Top District of Columbia officials and their allies in Congress counterattacked yesterday against a State Department proposal that would strip the city government of any control over the location of foreign chanceries.
Mayor Marion Barry, City Council Chairman Arrington Dixon, council member Polly Shackleton (D-Ward 3) and Zoning Commission Chairman Walter B. Lewis, all testifying separately before the House District Committee, called the State Department position an affront to the city's hard-won, six-year-old home rule powers.
But the harshest opposition to the proposal came from the lawmaker who conducted yesterday's six-hour hearing, Rep. Ronald V. Dellums (D-Calif.), the District Committee chairman. Dellums protested the State Department tactic of persuading the House Foreign Affairs Committee in April to include the provision, which would override city zoning, in a pending national bill authorizing a variety of federal diplomatic functions.
The decision-making power over the location of chanceries, as foreign embassy offices are called, would be transferred from the city's two zoning panels to the National Capital Planning Commission (NCPC), a federal body with a membership of federal and District representatives. Although the NCPC membership is split on the proposal and has taken no official stand, its chairman, Helen M. Scharf, testified yesterday that she favors it.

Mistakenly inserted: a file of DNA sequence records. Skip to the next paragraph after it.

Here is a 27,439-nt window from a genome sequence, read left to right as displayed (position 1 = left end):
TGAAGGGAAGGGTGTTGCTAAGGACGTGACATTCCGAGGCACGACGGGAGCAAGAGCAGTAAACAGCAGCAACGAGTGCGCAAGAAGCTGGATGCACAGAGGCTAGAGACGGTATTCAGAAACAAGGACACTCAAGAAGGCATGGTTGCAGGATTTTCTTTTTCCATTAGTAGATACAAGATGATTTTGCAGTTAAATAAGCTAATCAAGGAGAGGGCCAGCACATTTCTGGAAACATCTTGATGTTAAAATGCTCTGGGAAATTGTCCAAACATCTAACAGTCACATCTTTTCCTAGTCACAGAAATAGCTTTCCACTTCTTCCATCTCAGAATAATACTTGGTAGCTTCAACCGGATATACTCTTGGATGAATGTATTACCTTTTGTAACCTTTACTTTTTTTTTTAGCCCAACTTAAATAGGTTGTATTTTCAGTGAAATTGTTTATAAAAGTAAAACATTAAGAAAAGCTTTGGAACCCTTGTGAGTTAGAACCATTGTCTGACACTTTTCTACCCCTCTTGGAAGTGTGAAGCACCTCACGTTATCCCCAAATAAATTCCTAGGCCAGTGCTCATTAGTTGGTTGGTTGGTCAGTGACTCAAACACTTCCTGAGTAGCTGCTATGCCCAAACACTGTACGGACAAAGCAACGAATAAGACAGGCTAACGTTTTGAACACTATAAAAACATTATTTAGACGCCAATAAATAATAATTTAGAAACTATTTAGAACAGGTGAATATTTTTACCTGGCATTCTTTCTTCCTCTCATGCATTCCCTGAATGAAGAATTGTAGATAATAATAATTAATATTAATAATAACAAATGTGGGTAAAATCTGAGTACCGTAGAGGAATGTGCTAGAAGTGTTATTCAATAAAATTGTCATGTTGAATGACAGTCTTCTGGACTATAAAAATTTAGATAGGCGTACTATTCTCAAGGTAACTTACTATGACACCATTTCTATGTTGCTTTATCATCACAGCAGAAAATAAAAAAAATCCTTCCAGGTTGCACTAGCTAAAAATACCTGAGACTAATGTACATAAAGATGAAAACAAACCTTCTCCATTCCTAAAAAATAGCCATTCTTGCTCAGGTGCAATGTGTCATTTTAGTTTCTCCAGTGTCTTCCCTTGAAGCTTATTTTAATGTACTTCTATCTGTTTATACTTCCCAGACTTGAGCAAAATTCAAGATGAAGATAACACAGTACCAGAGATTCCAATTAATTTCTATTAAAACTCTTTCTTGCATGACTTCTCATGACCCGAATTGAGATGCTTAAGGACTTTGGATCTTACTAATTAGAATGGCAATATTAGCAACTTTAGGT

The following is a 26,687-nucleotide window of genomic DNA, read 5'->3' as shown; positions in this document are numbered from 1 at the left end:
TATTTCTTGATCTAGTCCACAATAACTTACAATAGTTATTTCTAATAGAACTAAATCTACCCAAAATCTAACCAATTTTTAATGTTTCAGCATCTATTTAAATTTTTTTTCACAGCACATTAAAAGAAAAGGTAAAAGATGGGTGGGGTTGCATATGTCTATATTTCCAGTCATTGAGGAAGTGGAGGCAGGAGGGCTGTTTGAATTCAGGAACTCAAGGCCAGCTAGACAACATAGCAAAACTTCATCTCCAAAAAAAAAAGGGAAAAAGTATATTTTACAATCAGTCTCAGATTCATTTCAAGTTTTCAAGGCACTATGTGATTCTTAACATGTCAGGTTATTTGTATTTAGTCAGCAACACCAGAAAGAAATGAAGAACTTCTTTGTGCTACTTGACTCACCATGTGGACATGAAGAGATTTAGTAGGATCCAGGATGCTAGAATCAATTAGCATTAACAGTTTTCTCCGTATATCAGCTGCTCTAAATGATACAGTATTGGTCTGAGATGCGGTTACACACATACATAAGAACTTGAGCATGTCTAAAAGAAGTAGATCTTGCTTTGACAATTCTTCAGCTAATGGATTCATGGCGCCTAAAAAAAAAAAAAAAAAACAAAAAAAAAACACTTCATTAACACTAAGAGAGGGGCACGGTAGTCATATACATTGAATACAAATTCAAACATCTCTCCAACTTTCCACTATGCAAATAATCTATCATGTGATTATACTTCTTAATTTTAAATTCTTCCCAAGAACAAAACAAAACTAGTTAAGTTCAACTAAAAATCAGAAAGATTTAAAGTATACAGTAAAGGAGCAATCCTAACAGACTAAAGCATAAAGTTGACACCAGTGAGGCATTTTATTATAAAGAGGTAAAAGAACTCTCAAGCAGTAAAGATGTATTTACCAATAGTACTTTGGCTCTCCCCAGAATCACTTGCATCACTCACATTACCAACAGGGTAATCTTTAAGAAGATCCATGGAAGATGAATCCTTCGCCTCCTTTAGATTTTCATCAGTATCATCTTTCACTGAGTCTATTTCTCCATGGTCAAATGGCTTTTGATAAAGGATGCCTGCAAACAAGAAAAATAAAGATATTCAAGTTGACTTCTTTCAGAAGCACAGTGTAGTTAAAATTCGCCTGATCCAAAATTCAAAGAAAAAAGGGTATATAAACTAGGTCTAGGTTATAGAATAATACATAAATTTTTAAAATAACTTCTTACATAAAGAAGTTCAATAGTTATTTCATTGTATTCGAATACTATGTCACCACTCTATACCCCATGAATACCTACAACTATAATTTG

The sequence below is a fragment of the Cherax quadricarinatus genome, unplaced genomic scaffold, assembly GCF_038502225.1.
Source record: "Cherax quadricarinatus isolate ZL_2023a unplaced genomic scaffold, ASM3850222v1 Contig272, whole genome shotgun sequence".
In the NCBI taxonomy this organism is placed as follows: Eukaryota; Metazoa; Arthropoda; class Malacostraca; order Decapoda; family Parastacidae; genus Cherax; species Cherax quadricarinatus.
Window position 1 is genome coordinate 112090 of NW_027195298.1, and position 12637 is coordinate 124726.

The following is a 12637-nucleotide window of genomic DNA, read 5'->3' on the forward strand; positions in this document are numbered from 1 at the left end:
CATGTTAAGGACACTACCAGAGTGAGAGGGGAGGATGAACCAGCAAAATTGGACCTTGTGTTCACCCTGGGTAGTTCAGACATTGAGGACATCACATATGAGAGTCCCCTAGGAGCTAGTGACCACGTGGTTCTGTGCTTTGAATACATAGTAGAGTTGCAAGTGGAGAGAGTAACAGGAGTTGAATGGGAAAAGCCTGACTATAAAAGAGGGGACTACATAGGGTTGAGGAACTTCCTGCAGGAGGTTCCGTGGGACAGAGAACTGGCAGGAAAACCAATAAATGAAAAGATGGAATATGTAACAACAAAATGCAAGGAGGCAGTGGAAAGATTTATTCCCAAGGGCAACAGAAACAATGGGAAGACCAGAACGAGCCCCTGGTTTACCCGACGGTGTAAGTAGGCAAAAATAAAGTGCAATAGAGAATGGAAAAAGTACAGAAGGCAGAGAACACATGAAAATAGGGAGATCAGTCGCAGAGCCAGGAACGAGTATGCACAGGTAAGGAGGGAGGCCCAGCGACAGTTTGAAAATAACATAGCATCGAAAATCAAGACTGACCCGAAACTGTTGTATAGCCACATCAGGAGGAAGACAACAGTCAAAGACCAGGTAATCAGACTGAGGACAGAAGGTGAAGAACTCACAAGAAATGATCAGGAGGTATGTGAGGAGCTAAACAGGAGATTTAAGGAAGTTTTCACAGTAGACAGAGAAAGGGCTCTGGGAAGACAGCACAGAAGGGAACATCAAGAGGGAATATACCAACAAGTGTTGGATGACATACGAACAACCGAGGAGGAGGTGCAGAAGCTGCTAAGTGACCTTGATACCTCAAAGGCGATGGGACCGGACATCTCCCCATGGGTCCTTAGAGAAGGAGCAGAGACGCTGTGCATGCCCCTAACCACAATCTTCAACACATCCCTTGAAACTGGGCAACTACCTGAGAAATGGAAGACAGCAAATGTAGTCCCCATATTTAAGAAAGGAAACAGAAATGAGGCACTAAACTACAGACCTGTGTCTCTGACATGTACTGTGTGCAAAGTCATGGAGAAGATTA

"I get the uncanny feeling," Dellums told the State Department's acting legal adviser and principal witness, James H. Michel, "that an end run was done around this committee, adding later: "This is a local home-rule issue . . . a legitimate concern" of local residents.
"What I detect," observed freshman Rep. Mervyn M. Dymally (D), a former lieutenant governor of California, "is an old State Department colonial attitude toward the District."
During the more than an hour in the witness chair, Michel testified that the District government is not responsive enough to the need for locating chancery sites.
The issue came before the District Committee because Dellums persuaded House officials to let his panel review the Foreign Affairs Committee's proposed legislation before the full House acts. On June 10, when the District Committee meets to adopt its position, it will consider two proposals by Dellums to kill the transfer of zoning pwoer to NCPC or, as a compromise, to permit NCPC to override city rejections of chancery appliactions.